Philadelphia is more widely credited with boosting the popularity of the phrase during the 1960’s. Things were particularly troublesome the day after Thanksgiving as police were forced into working twelve hour shifts and crowds filled the streets. According to snopes.com, “the term ‘Black Friday’ came out of the old Philadelphia Police Department’s traffic squad. The cops used it to describe the worst traffic jams which annually occurred in Center City on the Friday after Thanksgiving.” During the 1980’s, retailers began using the phrase in association with the big shopping day to signify when their red (negative or loss) accounting book entries turned to black (positive or profits). By the 90’s retailers were using the term in advertising for holiday specials and sales taking place the day after Thanksgiving.

In the early 2000’s retailers began opening their doors earlier and earlier. In 2011, several major retailers announced they would open doors at midnight. The next year, Walmart opened their doors at 8:00 PM Thanksgiving Day. Today stores are opening as early as 5 PM on Thanksgiving Day. With this new trend, I can’t help but wonder how long we will continue to call it Black Friday?

Will you be out shopping on Black Friday or clicking on computer keys enjoying cyber deals from the comfort of your own home? Perhaps you will be boycotting the holiday by remaining firmly on your couch digesting those delicious holiday foods. If you are one of the hard working Americans that will be taking up a post directing traffic or ringing up items, I thank you and wish you a happy day after the day after Thanksgiving.

As African-American History Month draws to a close and Women’s History Month begins, celebrate both by discovering these turn-of-the-twentieth-century African-American women activists on your library’s shelves:


IdaBWellsJournalist Ida B. Wells-Barnett (1862-1931) first spoke out against the lynching of blacks in the South from the pages of her own Memphis, Tennessee newspaper. This act began her fierce campaign to end the injustice through her lectures and writings. On Lynchings collects three of her influential publications on the subject.




TerrellIn her 1940 autobiography, A Colored Woman in a White World, Mary Church Terrell (1863-1954) describes her career as a speaker dedicated to advancing the causes of civil rights and women’s suffrage.






Callie houseHistorian Mary Frances Berry rescues Callie House (1861–1928) from obscurity in My Face is Black is True: Callie House and the Struggle for Ex-Slave Reparations. Founder of the National Ex-Slave Mutual Relief, Bounty and Pension Association, House began a grass-roots movement calling for Congress to compensate former slaves for the labor they performed during centuries of captivity.





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Explore the lives of other remarkable African-American women with Biography in Context. This online database conveniently gathers information from reference works, academic publications, newspapers, magazines, radio broadcasts, websites, and other sources to create”media-rich” profiles of historical figures, writers, artists, celebrities, and other prominent individuals.

smithsonian civil warSmithsonian Civil War – Inside the National Collection is a lavishly illustrated coffee-table book featuring 150 entries in honor of the 150th anniversary of the Civil War. From among tens of thousands of Civil War objects in the Smithsonian’s collections, curators handpicked 550 items and wrote a unique narrative that begins before the war through the Reconstruction period.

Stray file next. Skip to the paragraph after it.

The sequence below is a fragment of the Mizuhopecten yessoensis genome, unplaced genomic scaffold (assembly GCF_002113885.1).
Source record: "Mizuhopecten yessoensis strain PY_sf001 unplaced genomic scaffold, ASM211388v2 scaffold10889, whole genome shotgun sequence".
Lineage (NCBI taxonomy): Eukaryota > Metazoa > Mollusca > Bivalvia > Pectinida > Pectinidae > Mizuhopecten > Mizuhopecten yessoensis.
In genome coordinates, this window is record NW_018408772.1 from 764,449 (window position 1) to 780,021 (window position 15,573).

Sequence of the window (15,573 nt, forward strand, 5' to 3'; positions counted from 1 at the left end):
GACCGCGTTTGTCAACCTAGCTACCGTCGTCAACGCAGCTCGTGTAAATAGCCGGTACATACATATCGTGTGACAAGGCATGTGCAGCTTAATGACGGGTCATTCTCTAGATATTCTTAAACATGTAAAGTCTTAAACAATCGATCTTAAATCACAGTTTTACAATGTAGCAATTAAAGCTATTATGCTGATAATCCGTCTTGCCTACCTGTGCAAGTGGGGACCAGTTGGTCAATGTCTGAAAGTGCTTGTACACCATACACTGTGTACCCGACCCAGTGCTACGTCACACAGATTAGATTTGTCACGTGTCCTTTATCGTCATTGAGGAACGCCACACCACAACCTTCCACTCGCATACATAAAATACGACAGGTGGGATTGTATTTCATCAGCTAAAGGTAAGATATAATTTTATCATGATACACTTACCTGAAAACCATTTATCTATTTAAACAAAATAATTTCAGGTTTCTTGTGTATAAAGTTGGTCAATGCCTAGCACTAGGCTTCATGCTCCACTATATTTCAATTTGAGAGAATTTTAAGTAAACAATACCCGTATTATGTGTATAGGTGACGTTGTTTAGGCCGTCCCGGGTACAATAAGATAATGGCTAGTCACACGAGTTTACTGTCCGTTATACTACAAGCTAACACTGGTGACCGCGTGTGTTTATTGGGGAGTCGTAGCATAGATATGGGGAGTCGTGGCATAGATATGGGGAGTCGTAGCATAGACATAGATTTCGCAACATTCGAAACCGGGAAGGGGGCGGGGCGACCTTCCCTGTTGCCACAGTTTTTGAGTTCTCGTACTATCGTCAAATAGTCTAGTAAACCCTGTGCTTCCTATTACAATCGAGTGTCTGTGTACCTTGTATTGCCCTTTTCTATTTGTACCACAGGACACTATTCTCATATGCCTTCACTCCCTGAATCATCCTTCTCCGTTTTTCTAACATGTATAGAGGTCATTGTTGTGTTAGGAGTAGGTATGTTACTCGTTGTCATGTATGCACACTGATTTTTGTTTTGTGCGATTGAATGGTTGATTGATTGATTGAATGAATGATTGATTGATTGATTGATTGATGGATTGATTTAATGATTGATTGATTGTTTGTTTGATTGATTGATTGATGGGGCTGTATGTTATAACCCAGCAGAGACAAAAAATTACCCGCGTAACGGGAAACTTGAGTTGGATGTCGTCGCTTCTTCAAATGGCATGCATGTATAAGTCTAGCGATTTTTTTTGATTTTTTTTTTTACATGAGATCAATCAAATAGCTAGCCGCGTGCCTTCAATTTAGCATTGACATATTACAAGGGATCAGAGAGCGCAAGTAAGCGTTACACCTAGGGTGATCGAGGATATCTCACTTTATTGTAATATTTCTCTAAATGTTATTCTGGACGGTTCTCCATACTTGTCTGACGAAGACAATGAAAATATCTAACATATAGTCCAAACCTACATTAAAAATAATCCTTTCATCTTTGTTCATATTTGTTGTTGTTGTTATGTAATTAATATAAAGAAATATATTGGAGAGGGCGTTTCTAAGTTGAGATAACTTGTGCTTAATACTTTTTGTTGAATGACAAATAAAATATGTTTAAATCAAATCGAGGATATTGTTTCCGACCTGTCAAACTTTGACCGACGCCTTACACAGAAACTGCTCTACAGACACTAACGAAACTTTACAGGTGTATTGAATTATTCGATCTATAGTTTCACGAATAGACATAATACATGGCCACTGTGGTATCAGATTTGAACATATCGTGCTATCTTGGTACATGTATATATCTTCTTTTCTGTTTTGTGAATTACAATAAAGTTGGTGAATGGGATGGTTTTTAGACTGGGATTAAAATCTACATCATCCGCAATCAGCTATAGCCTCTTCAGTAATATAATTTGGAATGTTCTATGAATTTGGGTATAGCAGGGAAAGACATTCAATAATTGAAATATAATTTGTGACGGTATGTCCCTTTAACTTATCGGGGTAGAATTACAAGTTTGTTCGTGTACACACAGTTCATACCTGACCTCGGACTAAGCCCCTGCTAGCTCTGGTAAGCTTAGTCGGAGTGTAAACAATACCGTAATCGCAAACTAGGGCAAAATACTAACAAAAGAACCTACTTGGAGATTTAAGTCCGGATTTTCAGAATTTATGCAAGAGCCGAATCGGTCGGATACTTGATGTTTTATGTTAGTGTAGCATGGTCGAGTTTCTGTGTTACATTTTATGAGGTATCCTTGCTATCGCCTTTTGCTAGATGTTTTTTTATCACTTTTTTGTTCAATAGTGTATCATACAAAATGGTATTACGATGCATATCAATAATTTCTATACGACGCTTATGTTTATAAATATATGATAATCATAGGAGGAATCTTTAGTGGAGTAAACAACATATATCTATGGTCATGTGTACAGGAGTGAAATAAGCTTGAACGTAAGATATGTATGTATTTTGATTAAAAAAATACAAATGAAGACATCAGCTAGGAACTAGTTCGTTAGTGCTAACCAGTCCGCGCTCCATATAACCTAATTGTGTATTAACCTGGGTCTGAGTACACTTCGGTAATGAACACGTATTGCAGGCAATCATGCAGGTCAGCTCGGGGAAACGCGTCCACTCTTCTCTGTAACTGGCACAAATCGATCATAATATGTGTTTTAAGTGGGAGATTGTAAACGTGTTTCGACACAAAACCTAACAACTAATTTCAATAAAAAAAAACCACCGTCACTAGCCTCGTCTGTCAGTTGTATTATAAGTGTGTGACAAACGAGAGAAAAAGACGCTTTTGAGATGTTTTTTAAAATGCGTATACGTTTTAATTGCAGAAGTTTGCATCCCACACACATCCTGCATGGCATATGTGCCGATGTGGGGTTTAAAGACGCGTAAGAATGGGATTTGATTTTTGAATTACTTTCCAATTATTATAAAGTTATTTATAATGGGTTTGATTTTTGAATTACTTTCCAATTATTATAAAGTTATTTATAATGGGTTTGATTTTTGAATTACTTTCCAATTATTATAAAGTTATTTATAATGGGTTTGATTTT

The perfect book for history lovers, Smithsonian Civil War combines one-of-a-kind, famous, and previously unseen relics from the war in a truly unique narrative. Smithsonian Civil War takes the reader inside the great collection of Americana housed at twelve national museums and archives and brings historical gems to light. From the National Portrait Gallery come rare early photographs of Stonewall Jackson and Ulysses S. Grant; from the National Museum of American History, secret messages that remained hidden inside Lincoln’s gold watch for nearly 150 years; from the National Air and Space Museum, futuristic Civil War-era aircraft designs. Thousands of items were evaluated before those of greatest value and significance were selected for inclusion here. Artfully arranged in 150 entries, they offer a unique, panoramic view of the Civil War. (description from publisher)

American Canopy is a fascinating and unique historical work that tells the remarkable story of the relationship between Americans and trees across the entire span of our nation’s history.

The history of trees in America is no less remarkable than the history of the United States itself–from the majestic white pines of New England, coveted by the British Crown for use as masts in navy warships, to the orange groves of California, which lured settlers west. In fact, without the country’s vast forests and the hundreds of tree species they contained, there would have been no ships, docks, railroads, stockyards, wagons, barrels, furniture, newspapers, rifles, or firewood. No New York City, Miami, or Chicago. No Johnny Appleseed, Paul Bunyan, or Daniel Boone. America – if indeed it existed – would be a very different place without its millions of acres of trees.

As Eric Rutkow’s epic account shows, trees are indivisible from the country’s rise as both an empire and a civilization. Never before has anyone treated our country’s trees and forests as the subject of a broad historical study, and the result is an accessible, informative, and thoroughly entertaining read. (description from publisher)